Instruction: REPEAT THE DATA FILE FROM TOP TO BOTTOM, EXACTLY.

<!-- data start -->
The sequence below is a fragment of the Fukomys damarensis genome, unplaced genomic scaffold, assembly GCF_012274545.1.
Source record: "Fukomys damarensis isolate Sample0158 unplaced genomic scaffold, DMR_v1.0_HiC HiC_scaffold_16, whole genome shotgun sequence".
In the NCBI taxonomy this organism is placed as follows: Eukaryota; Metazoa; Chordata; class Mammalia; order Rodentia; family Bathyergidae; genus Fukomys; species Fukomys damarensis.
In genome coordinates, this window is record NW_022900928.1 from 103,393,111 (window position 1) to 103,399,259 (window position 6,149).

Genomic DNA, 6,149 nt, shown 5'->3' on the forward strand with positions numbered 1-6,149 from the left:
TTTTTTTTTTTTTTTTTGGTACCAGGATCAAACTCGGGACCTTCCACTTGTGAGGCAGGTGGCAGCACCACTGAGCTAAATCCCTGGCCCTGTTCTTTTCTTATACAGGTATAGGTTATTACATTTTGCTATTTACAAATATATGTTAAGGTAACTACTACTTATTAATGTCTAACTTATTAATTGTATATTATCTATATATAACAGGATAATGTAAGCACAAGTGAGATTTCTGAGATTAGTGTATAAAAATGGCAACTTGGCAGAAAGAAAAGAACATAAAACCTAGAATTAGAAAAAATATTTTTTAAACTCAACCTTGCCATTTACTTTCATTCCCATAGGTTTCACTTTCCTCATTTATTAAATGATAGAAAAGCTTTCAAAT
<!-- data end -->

The sequence below is a fragment of the Fukomys damarensis genome, unplaced genomic scaffold, assembly GCF_012274545.1.
Source record: "Fukomys damarensis isolate Sample0158 unplaced genomic scaffold, DMR_v1.0_HiC HiC_scaffold_16, whole genome shotgun sequence".
In the NCBI taxonomy this organism is placed as follows: Eukaryota; Metazoa; Chordata; class Mammalia; order Rodentia; family Bathyergidae; genus Fukomys; species Fukomys damarensis.
In genome coordinates, this window is record NW_022900928.1 from 103,393,111 (window position 1) to 103,399,259 (window position 6,149).

Genomic DNA, 6,149 nt, shown 5'->3' on the forward strand with positions numbered 1-6,149 from the left:
TTTTTTTTTTTTTTTTTGGTACCAGGATCAAACTCGGGACCTTCCACTTGTGAGGCAGGTGGCAGCACCACTGAGCTAAATCCCTGGCCCTGTTCTTTTCTTATACAGGTATAGGTTATTACATTTTGCTATTTACAAATATATGTTAAGGTAACTACTACTTATTAATGTCTAACTTATTAATTGTATATTATCTATATATAACAGGATAATGTAAGCACAAGTGAGATTTCTGAGATTAGTGTATAAAAATGGCAACTTGGCAGAAAGAAAAGAACATAAAACCTAGAATTAGAAAAAATATTTTTTAAACTCAACCTTGCCATTTACTTTCATTCCCATAGGTTTCACTTTCCTCATTTATTAAATGATAGAAAAGCTTTCAAAT